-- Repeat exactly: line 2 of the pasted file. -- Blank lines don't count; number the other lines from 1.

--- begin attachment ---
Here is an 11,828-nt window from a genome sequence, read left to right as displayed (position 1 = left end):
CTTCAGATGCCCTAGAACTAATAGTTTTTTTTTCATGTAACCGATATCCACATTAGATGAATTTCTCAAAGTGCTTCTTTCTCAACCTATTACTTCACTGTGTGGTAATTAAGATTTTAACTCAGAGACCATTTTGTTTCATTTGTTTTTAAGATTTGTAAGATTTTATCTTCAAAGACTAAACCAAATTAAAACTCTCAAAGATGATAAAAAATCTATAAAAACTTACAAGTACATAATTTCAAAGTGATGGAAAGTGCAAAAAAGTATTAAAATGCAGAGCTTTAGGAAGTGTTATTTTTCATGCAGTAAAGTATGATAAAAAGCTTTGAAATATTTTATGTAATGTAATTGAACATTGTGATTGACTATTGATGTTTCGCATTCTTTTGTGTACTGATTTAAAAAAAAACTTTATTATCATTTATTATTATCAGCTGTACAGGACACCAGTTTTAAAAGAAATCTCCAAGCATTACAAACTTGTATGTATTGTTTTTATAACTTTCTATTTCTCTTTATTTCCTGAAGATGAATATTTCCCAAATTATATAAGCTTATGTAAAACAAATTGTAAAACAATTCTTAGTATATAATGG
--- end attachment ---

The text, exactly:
CTTCAGATGCCCTAGAACTAATAGTTTTTTTTTCATGTAACCGATATCCACATTAGATGAATTTCTCAAAGTGCTTCTTTCTCAACCTATTACTTCACTGTGTGGTAATTAAGATTTTAACTCAGAGACCATTTTGTTTCATTTGTTTTTAAGATTTGTAAGATTTTATCTTCAAAGACTAAACCAAATTAAAACTCTCAAAGATGATAAAAAATCTATAAAAACTTACAAGTACATAATTTCAAAGTGATGGAAAGTGCAAAAAAGTATTAAAATGCAGAGCTTTAGGAAGTGTTATTTTTCATGCAGTAAAGTATGATAAAAAGCTTTGAAATATTTTATGTAATGTAATTGAACATTGTGATTGACTATTGATGTTTCGCATTCTTTTGTGTACTGATTTAAAAAAAAACTTTATTATCATTTATTATTATCAGCTGTACAGGACACCAGTTTTAAAAGAAATCTCCAAGCATTACAAACTTGTATGTATTGTTTTTATAACTTTCTATTTCTCTTTATTTCCTGAAGATGAATATTTCCCAAATTATATAAGCTTATGTAAAACAAATTGTAAAACAATTCTTAGTATATAATGG